Marketing Director Samantha Roth and President and CEO Mindy Prusa stand in the parlor at Whaley Children’s Center, underneath a photo of Donald Whaley, the son of Robert Whaley, who passed away at the age of 10 and inspired his father to found Whaley Children’s Center.FLINT — The walls of the Whaley Children’s Center are painted in bright primary colors, there are small shoes and clothes and cheerful bedding. There are even video games and toys, all efforts made by caring individuals to cover the grief of abuse and neglect. But visitors can still feel it, and they know it’s there, but there is also hope.
That feeling of hope is exactly what Whaley Children’s Center strives to provide. Their website says the organization is “a source of hope, care, and treatment to Michigan’s abused, neglected, and at-risk children and families.” The dedicated staff and volunteers, who are committed to treating all children and families with fairness, dignity and respect, have created an environment that fosters positive change and growth for the children inside.
The family game room in the Mott Residence has undergone a complete transformation. It hosts bright colored walls, new carpet, a library and ample play equipment providing a happy and fun space for our children to heal and grow. Photos by Alex PetrieRobert H. Whaley, successful businessman and generous philanthropist in Flint, founded Whaley Children’s Center more than 90 years ago. After the death of his son, Donald, who passed away from diphtheria at the age of 10, Robert and his wife, Mary, sorted through the young boy’s belongings and found a jar of coins. They discovered that Donald had been saving his money to donate to a group of children living in an orphanage in Detroit.
Robert and Mary Whaley made it their life’s mission to carry out their son’s wish to improve the lives of children in need, and their quest is continued every day by the men and women who work and volunteer at the center. The staff is wholly devoted to the children that come through Whaley Children’s Center. The center serves approximately 90 children per year.
“We get children from all over the state of Michigan, not just Genesee County,” said Marketing Director Samantha Roth. “We get kids from Up North, the east side of the state, west side, kids from Southern Michigan, everywhere. Child abuse is not a regional problem. It’s everywhere. The good neighborhoods, bad neighborhoods.”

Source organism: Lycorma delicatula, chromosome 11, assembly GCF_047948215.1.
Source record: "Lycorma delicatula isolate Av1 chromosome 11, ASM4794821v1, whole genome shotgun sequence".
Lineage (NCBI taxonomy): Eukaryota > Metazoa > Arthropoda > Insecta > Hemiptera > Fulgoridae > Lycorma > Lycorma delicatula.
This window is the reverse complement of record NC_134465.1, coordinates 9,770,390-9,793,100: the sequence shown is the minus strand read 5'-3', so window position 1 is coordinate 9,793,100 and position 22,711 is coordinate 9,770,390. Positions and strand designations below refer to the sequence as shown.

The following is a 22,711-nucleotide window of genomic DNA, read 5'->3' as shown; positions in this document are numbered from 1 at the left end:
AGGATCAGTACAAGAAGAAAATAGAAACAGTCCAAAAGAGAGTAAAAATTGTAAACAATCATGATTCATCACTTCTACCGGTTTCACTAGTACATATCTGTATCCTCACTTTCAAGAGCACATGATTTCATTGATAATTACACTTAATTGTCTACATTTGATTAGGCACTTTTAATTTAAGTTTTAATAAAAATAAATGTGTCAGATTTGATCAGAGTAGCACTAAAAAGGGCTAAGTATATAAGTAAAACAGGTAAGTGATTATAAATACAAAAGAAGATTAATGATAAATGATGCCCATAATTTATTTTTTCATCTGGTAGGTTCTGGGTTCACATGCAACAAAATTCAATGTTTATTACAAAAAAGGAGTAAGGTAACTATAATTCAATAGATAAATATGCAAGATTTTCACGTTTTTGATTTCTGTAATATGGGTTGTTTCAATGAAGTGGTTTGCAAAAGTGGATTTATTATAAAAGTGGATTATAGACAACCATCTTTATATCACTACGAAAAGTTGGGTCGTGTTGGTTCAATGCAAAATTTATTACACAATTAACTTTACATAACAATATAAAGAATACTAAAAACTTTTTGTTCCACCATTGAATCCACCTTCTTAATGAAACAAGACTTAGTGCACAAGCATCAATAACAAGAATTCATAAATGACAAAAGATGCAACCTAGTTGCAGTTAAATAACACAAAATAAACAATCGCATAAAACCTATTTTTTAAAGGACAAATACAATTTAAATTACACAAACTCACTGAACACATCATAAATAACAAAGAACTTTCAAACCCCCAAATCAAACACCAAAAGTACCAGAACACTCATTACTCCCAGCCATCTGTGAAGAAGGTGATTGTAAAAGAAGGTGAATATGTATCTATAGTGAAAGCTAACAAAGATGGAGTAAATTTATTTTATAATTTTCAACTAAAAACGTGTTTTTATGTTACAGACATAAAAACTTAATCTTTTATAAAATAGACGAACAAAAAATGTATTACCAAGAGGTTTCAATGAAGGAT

Whaley’s professional therapists and counselors work one-on-one with the children. Their various therapies and programs include trauma-focused cognitive behavioral therapy; structured sensory interventions for traumatized children, adolescents and parents; the sanctuary S.E.L.F. (safety, emotions, loss and future) curriculum; dialectical behavioral therapy; play therapy; a wellness program; mentoring and Whaley’s Circle of Courage.
The Circle of Courage is a model of positive youth development based on the universal principle that, in order to be emotionally healthy, all children need a sense of belonging, mastery, independence and generosity. The programs are specifically designed to help them overcome their past and reclaim their future.
“After being with us for about 18 months, we try to find a foster home for them, we try to give them permanency,” said Roth. “We want them to have a place to call home, a set of parents. We want to give that experience that every child deserves. That love and belonging that you can only get from living in a home with people that love and care about you.”
To finance their efforts, Whaley Children’s Center relies on state funding and the generous donations and volunteerism efforts they receive from their community and beyond. On their website, the center and its staff “welcome all types of talent to our organization and need help from everyone—meticulous organizers, board game gurus, friendly and smiling faces, brawn and brains! Individuals, as well as corporate, religious, and educational groups are more than welcome to come in and volunteer.”
The benefits of volunteering are many including resume-building through gaining new skills and experience as well as networking with like-minded individuals. But the biggest reward is that of enriching the children with knowledge and skills while giving them the tools that will empower them to have a brighter, more successful future.
“About 75 percent of our funding comes from State of Michigan, and the remaining 25 percent comes from the people in our community,” said Roth. “Without the support of our community, none of this would be possible. I always say that 75 percent keeps the lights on and keeps food in their bellies.”
For more information about Whaley Children’s Center and to find out how to get involved or donate, visit their website atwww.whaleychildren.org or call 810-234-3603.
You can also donate by using the envelope found in today’s View Newspaper.
Editor’s note: View Newspaper Group is proud to partner with Whaley Children’s Center in their annual fundraising drive by placing their donation envelope in our papers today. The following article provides information about the organization and how even small donations can make a big difference. Please consider donating to this deserving cause.